Steer was appointed by Fred Brown as teacher of painting at the Slade School of Fine Art in 1893. During the years preceding his first solo exhibition at the Goupil Gallery in 1894, Steer was continually attacked in reviews. Controversial works resulting from the artist's visits to seaside resorts in northern France in the late 1880s, such as Boulogne Sands (1888–94; exh. New English Art Club, November 1892; +Tate collection), were condemned for sloppy handling, crude ugliness, and jarring colour relationships. Sensitive to these criticisms, Steer gave up showing his more adventurous works for some time after they were produced. Contemporaries recalled how his studio in the 1890s was full of unsold seaside pictures which, for conservative audiences, were inspired by extreme examples of modern French art; they were unnatural, aggressive, and disturbing. In one instance, the ‘objectionable peculiarities’ of his ‘Monet-inspired canvases’ were seen to be ‘remarkable only for their eccentricity and bizarre extravagance’ (The Graphic, 702).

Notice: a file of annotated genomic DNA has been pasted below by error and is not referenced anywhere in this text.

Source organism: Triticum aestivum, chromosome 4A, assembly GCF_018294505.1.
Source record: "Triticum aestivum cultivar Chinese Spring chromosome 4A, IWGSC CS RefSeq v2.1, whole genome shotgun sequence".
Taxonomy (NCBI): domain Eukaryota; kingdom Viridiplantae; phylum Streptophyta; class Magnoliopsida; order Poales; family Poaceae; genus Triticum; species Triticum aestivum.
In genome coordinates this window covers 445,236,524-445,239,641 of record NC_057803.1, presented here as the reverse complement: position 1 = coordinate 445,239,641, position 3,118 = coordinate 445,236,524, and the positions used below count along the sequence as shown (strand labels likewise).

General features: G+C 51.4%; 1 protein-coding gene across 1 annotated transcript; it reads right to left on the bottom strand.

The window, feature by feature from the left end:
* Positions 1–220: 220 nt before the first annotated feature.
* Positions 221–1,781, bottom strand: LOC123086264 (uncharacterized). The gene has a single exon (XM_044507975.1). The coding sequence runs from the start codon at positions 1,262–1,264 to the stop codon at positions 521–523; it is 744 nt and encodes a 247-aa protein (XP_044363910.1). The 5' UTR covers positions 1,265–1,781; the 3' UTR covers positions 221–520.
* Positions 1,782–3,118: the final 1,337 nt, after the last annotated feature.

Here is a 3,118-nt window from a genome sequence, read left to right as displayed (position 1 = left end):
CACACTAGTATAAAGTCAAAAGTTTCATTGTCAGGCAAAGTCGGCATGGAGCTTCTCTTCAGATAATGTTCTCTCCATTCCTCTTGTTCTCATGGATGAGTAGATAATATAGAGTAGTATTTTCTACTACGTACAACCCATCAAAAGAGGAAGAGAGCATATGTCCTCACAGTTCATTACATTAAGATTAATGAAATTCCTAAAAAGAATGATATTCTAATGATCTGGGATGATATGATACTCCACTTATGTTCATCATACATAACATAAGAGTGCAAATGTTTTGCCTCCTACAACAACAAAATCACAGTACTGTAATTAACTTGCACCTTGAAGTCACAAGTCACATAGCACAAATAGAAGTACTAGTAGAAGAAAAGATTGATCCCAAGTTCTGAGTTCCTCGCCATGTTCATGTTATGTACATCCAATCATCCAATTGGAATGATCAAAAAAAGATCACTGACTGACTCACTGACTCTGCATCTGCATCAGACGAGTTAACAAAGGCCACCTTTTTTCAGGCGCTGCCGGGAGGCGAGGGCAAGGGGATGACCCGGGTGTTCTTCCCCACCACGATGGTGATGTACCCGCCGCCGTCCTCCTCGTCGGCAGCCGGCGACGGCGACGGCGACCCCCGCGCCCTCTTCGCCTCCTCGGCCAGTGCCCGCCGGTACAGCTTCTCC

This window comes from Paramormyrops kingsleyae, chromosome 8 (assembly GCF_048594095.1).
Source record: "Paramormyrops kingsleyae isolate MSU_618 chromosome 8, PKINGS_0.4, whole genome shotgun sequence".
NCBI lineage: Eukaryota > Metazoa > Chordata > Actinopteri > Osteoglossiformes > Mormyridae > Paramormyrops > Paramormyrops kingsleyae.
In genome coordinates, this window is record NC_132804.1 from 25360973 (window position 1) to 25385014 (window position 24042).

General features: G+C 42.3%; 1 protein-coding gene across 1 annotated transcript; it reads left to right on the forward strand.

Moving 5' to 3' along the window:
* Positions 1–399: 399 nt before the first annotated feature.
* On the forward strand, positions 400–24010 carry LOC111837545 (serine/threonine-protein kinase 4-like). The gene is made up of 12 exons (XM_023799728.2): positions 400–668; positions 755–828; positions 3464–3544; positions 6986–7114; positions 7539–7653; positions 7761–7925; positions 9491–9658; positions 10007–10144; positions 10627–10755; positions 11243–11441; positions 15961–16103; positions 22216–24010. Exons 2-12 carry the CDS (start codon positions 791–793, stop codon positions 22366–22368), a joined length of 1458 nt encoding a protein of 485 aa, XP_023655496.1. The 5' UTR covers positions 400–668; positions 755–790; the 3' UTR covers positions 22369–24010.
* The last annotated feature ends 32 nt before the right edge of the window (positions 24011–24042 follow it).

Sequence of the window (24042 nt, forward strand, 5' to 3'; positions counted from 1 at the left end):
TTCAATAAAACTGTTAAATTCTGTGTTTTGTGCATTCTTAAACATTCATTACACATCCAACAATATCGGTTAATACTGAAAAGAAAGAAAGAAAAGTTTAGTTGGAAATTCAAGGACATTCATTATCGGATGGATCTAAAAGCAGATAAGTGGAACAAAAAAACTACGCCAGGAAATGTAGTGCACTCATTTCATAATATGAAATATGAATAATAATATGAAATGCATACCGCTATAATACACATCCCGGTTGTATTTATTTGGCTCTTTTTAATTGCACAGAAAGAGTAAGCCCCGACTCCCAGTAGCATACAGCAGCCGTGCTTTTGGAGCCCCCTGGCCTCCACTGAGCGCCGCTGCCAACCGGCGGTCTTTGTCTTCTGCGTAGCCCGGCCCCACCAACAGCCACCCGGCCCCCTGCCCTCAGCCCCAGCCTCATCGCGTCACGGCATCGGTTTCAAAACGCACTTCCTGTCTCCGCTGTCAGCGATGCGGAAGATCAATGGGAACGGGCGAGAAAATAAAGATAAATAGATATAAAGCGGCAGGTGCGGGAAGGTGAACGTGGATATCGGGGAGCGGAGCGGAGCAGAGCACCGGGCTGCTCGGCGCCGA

Increasingly, however, Steer was to gain support from a few more enlightened individuals; the ‘new critics’ of the 1890s—MacColl, R. A. M. Stevenson, and George Moore, then writing in such journals as The Spectator and the Saturday Review. MacColl especially maintained a lifelong devotion to Steer and it was essentially around his paintings that the critic elaborated his belief that an artist should adopt a manner of painting most appropriate to a particular subject matter. For Stevenson similarly, technique was not a mechanical process or to be ‘understood in fragments’, it was ‘the indivisible organic body of a man's conceptions’ (R. A. M. Stevenson, Velázquez, 3rd edn., 1962, 81). Steer's bright noonday seaside subjects and paintings of the boats at Cowes inevitably required a palette and handling equivalent to Monet, whereas the more generally popular portraits of his then mistress and model Rose Pettigrew, such as Girl Reading a Book (1895; Birkenhead Art Gallery), called for the more subdued and tonal approach of Whistler or, as noted in this case, of Manet and Velázquez (Laughton, 63). For the new critics, impressionism was distinguishable from the technique of French painters of the 1870s; it was a method with sound art-historical antecedents, where unity of effect was valued above painstaking elaboration of detail. Steer himself echoed these sentiments when, in a speech to the Art Worker's Guild in 1891, he underlined the importance of a refined, selective, and poetic vision and enlisted the examples of Reynolds, Velázquez, and Gainsborough (reprinted in MacColl, 177–8). A true impressionist, Steer maintained, was a poet and not a journalist, and was not destined simply to record the facts.